Many facets of official Washington can look impenetrably bureaucratic to the voters who send lawmakers there, and in some ways CODELs are no exception. But there’s a reason the trips are referred to as a “secret weapon” in a gridlocked capital: For more than a half-century, visits intended to reassure allies about goings-on in the U.S. have also helped members of Congress foster rare human connections that can shape future policy — even on issues unrelated to foreign affairs.
On paper, CODELs allow lawmakers to travel abroad to meet with world leaders, diplomats and advocates on any number of national security topics. But in practice, lawmakers who join them spend tenfold the amount of time together than they do on the Hill each week while running between committees, staff meetings and votes. The rigid, often scripted nature of their typical day-to-day essentially disappears, allowing CODELs to function as a counterweight to domestic polarization.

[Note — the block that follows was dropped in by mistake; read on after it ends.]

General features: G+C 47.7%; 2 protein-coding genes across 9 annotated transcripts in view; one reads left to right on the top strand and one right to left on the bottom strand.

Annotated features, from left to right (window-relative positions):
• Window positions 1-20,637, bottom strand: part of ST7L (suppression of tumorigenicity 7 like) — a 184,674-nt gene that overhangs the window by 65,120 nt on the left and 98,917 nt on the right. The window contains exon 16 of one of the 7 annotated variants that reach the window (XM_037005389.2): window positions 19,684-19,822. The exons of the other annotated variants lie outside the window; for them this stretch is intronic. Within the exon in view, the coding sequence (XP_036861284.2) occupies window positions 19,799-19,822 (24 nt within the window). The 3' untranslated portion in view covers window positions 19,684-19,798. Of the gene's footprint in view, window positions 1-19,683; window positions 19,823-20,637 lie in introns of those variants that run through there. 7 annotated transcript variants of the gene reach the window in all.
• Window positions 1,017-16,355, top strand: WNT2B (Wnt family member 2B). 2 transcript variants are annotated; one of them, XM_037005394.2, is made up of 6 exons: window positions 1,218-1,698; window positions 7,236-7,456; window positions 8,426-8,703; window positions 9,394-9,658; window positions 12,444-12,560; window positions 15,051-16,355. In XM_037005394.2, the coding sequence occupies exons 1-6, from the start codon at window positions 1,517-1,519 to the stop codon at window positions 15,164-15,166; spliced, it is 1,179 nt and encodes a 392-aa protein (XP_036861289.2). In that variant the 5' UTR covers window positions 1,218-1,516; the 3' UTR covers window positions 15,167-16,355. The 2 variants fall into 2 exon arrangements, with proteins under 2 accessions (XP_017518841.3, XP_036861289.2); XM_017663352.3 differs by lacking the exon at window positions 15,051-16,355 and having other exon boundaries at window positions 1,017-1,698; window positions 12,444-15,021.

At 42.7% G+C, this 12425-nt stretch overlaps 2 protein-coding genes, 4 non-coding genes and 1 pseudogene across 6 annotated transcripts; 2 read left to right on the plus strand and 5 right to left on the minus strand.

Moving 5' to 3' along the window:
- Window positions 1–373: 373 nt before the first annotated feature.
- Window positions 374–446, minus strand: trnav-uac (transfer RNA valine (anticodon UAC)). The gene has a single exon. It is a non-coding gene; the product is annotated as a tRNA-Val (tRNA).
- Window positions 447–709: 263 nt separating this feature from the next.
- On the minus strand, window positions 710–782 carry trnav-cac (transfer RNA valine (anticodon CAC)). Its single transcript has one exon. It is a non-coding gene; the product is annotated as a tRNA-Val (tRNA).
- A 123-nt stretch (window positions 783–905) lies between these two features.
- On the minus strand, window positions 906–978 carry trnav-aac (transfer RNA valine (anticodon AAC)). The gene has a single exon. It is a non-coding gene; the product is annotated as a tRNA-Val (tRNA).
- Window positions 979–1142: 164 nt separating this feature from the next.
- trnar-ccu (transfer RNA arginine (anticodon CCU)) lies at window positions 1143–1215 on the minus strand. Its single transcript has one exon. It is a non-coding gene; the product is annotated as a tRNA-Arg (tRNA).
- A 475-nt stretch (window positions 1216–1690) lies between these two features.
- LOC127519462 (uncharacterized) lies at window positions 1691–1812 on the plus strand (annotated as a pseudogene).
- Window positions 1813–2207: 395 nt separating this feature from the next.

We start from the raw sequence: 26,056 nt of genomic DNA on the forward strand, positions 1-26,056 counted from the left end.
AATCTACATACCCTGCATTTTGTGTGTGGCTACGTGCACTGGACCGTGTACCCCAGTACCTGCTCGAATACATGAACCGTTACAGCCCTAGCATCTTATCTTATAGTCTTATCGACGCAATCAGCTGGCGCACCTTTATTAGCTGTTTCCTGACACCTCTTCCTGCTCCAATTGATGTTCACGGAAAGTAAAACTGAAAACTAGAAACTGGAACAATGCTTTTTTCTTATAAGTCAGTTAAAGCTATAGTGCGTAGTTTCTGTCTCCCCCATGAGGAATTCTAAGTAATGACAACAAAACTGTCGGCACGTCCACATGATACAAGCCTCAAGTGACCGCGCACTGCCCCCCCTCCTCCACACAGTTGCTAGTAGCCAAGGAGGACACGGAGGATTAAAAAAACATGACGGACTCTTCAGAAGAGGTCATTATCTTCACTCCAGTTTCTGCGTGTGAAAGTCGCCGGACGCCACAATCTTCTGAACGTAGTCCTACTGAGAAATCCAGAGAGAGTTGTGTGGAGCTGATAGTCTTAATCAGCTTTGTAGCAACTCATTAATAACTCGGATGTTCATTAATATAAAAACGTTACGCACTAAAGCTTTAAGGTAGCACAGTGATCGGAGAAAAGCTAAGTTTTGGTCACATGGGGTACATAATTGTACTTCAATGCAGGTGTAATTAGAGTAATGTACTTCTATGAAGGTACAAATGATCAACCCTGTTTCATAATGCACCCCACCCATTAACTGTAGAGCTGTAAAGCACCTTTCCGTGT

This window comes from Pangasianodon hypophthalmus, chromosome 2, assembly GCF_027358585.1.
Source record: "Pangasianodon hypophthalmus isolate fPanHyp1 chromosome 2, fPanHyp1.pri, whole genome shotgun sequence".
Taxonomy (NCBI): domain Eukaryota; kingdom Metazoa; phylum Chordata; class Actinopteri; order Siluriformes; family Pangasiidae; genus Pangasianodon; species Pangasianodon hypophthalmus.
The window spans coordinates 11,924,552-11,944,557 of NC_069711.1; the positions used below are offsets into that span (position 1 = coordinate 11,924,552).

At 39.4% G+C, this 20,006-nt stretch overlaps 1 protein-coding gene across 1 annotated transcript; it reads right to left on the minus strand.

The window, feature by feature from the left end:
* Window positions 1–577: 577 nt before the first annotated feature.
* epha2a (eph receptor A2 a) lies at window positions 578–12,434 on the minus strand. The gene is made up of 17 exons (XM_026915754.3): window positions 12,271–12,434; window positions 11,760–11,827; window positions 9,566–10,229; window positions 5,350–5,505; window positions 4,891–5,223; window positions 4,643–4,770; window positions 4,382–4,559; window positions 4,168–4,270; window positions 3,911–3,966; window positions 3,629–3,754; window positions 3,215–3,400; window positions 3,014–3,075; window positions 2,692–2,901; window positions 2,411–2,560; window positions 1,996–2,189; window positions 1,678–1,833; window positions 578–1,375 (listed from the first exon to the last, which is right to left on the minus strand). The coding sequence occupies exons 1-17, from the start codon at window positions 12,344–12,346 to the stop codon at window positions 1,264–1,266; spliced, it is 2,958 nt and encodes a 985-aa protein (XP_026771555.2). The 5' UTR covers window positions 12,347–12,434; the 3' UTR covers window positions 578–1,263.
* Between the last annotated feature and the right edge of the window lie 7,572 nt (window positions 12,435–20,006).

“At a time when fewer and fewer members spend time together during the week, and none on the weekends, this is really the best opportunity for time away from Washington and time in places around the world,” said Sen. Chris Coons (D-Del.), another CODEL veteran who traveled to Madrid. There, he added, “what unites us as Americans is more important than what divides us as partisans.”